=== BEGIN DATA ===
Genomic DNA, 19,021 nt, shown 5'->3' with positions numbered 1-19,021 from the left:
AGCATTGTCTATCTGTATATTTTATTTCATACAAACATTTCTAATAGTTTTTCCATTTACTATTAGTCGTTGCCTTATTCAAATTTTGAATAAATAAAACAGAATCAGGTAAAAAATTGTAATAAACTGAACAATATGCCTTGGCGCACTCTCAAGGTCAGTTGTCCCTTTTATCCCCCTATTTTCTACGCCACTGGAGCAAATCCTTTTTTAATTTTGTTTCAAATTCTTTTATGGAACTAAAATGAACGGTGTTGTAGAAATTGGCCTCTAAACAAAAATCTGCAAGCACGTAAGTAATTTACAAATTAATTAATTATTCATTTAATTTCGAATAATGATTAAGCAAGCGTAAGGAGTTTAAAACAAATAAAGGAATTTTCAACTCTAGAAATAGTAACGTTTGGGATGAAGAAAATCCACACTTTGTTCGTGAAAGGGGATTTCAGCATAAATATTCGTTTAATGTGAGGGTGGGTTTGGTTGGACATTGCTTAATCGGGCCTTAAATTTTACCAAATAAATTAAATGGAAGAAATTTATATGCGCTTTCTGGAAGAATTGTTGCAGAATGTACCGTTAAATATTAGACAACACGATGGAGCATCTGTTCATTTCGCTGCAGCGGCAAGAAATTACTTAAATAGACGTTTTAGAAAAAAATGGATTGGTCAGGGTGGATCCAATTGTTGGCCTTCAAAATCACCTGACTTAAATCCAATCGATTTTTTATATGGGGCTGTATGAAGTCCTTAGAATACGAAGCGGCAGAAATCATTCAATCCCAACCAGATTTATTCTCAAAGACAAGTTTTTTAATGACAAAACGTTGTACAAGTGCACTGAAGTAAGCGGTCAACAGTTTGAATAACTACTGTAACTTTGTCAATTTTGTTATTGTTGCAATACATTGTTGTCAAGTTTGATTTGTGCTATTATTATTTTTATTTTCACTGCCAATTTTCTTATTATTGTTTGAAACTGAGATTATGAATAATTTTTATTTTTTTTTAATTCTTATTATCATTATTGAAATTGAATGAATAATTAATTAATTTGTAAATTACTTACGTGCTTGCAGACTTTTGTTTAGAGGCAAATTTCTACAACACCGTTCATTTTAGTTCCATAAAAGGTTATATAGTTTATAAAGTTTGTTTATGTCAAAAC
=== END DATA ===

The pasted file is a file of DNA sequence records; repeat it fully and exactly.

Genomic DNA, 19,021 nt, shown 5'->3' with positions numbered 1-19,021 from the left:
AGCATTGTCTATCTGTATATTTTATTTCATACAAACATTTCTAATAGTTTTTCCATTTACTATTAGTCGTTGCCTTATTCAAATTTTGAATAAATAAAACAGAATCAGGTAAAAAATTGTAATAAACTGAACAATATGCCTTGGCGCACTCTCAAGGTCAGTTGTCCCTTTTATCCCCCTATTTTCTACGCCACTGGAGCAAATCCTTTTTTAATTTTGTTTCAAATTCTTTTATGGAACTAAAATGAACGGTGTTGTAGAAATTGGCCTCTAAACAAAAATCTGCAAGCACGTAAGTAATTTACAAATTAATTAATTATTCATTTAATTTCGAATAATGATTAAGCAAGCGTAAGGAGTTTAAAACAAATAAAGGAATTTTCAACTCTAGAAATAGTAACGTTTGGGATGAAGAAAATCCACACTTTGTTCGTGAAAGGGGATTTCAGCATAAATATTCGTTTAATGTGAGGGTGGGTTTGGTTGGACATTGCTTAATCGGGCCTTAAATTTTACCAAATAAATTAAATGGAAGAAATTTATATGCGCTTTCTGGAAGAATTGTTGCAGAATGTACCGTTAAATATTAGACAACACGATGGAGCATCTGTTCATTTCGCTGCAGCGGCAAGAAATTACTTAAATAGACGTTTTAGAAAAAAATGGATTGGTCAGGGTGGATCCAATTGTTGGCCTTCAAAATCACCTGACTTAAATCCAATCGATTTTTTATATGGGGCTGTATGAAGTCCTTAGAATACGAAGCGGCAGAAATCATTCAATCCCAACCAGATTTATTCTCAAAGACAAGTTTTTTAATGACAAAACGTTGTACAAGTGCACTGAAGTAAGCGGTCAACAGTTTGAATAACTACTGTAACTTTGTCAATTTTGTTATTGTTGCAATACATTGTTGTCAAGTTTGATTTGTGCTATTATTATTTTTATTTTCACTGCCAATTTTCTTATTATTGTTTGAAACTGAGATTATGAATAATTTTTATTTTTTTTTAATTCTTATTATCATTATTGAAATTGAATGAATAATTAATTAATTTGTAAATTACTTACGTGCTTGCAGACTTTTGTTTAGAGGCAAATTTCTACAACACCGTTCATTTTAGTTCCATAAAAGGTTATATAGTTTATAAAGTTTGTTTATGTCAAAAC